Raw oysters, washed down with iced coffee, made for an offbeat breakfast this weekend, even more so in the middle of summer when oysters aren’t supposed to be in their prime.
But that was precisely why I was so excited to try these particular oysters, and why I made an early trip to the Crescent City Farmers Market to sample some first thing on Saturday morning.
For an oyster lover in Louisiana, trying something new usually means a different kind of garnish or an oyster shipped in from distant waters. But this week, the farmers market is showcasing a homegrown Louisiana oyster bred and nurtured to be different.
Alternately pitched as premium or “handmade” Louisiana oysters, they’re the result of off-bottom cultivation, a type of oyster farming that’s more closely guided and labor intensive than traditional methods. It’s an approach that’s common in other oyster growing areas but is only now gaining a foothold along the Gulf through the cooperation of state fisheries experts and private oyster farms in Grand Isle.
Grown from a hybrid seed stock, these oysters also don’t spawn, thus foregoing the process that depletes their fertile counterparts in summertime.
One company, Caminada Bay Oyster Farm, has been selling primarily to restaurants, while a newer company, Grand Isle Sea Farms, this week began selling its branded Caminada Bay Premium Oysters direct to consumers at the farmers market.
Enclosed in floating cages, they’re suspended in the nutrient-rich current and protected from predators. They grow fast, have thinner shells and the oysters inside give a different flavor profile.
The examples I dispatched over the weekend were full and rich, subtly floral, a little creamy and most of all robustly salty.
They gushed flavor and defied the seasonal expectation of Louisiana oysters in the throes of summertime.
Another difference is cost, as the premium tag portends. The price per box at the market this week works out to $1 per oyster, several times more than you’d pay retail for sack oysters.
People were lined up to get these on Saturday morning, though I heard some skepticism around the market, too. That’s understandable. Oysters are the pride of Louisiana, and an eminent embodiment of natural goodness when slurped up all on their own. Why mess with that, and why pay so much more for Louisiana oysters?
Building new market
State fisheries experts have promoted off-bottom cultivation as a way to diversify the Louisiana oyster industry. Once productive oyster growing areas that are now too salty — and thus too friendly to an oyster’s predators — can be prime spots for off-bottom cultivation, said John Supan, oyster specialist with Louisiana Sea Grant program who has been instrumental in fostering the approach.
In this way, it can reclaim the oyster producing potential of coastal areas changed by the state’s coastal erosion crisis.
And while the process is too labor intensive to replace traditional reef-grown, bottom-harvested oysters, Supan said it has the potential to add a high value product to the local seafood portfolio.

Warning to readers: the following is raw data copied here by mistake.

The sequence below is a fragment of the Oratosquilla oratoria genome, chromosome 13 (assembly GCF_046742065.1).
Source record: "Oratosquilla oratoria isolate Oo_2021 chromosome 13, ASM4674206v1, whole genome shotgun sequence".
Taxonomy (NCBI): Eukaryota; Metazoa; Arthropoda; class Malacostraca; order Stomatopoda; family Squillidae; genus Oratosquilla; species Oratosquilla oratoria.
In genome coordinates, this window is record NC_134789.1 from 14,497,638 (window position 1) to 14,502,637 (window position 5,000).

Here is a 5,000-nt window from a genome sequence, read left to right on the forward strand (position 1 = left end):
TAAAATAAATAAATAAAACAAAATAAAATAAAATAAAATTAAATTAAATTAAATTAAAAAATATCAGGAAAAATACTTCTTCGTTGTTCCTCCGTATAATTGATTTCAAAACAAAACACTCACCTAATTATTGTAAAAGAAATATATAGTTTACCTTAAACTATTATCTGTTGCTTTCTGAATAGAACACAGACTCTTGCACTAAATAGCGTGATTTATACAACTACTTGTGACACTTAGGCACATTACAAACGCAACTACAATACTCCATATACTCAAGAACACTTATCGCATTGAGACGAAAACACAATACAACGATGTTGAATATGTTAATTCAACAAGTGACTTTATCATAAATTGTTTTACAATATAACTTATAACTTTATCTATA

While Louisiana leads the nation in oyster production, historically accounting for a third of the U.S. harvest, most of this vast haul is sold as commodity product. This, he said, is a premium alternative.
“I compare it to beef,” said Supan. “You can get an $8 hamburger steak or a $30 rib eye. People understand they’re different. You are starting to see an appreciation for this with oysters.”
These are the rationales that first led Jules Melancon to adopt the approach at his Caminada Bay Oyster Farm.
Melancon is a fourth generation Louisiana oysterman with 46 years of experience (he started in the family business at age 11).
He grew oysters the old fashioned way, but in 2011, a year after the BP oil spill decimated the industry, he started working on off-bottom cultivation with help from Supan and Jim Gossen, the pioneering seafood dealer — and ceaseless seafood advocate — behind the brand Louisiana Foods. Melancon now operates a hatchery on Grand Isle to produce its own the hybrid seed, which he cultivates in off-bottom enclosures.
While these oysters once went to Gossen’s restaurant clients in Texas, Melancon now trucks them up to Pêche Seafood Grill, the Donald Link restaurant a block away from the downtown farmers market.
“To me, this is the future of Louisiana oysters,” Melancon said. “It’s a hand-made oyster. We’re small, we don’t have the volume to distribute on a really big scale. But right now, it’s about building up the volume, and building up the market.”
Melancon’s Caminada Bay Oyster Farm produces about 500,000 oysters a year. The new Grand Isle Sea Farms, formed earlier this year, expects to harvest 100,000 in its first season.
These Caminada Bay Premium Oysters are available at Crescent City Farmers Market locations July 21, 22, 23 and 25.
(see details at crescentcityfarmersmarket.org). After that, Grand Isle Sea Farms will sell them on SouthShoreDirectSeafood.com, which is run by Sea Grant and LSU AgCenter to connect local consumers directly with local seafood.
Follow Ian McNulty on Twitter @IanMcNultyNOLA.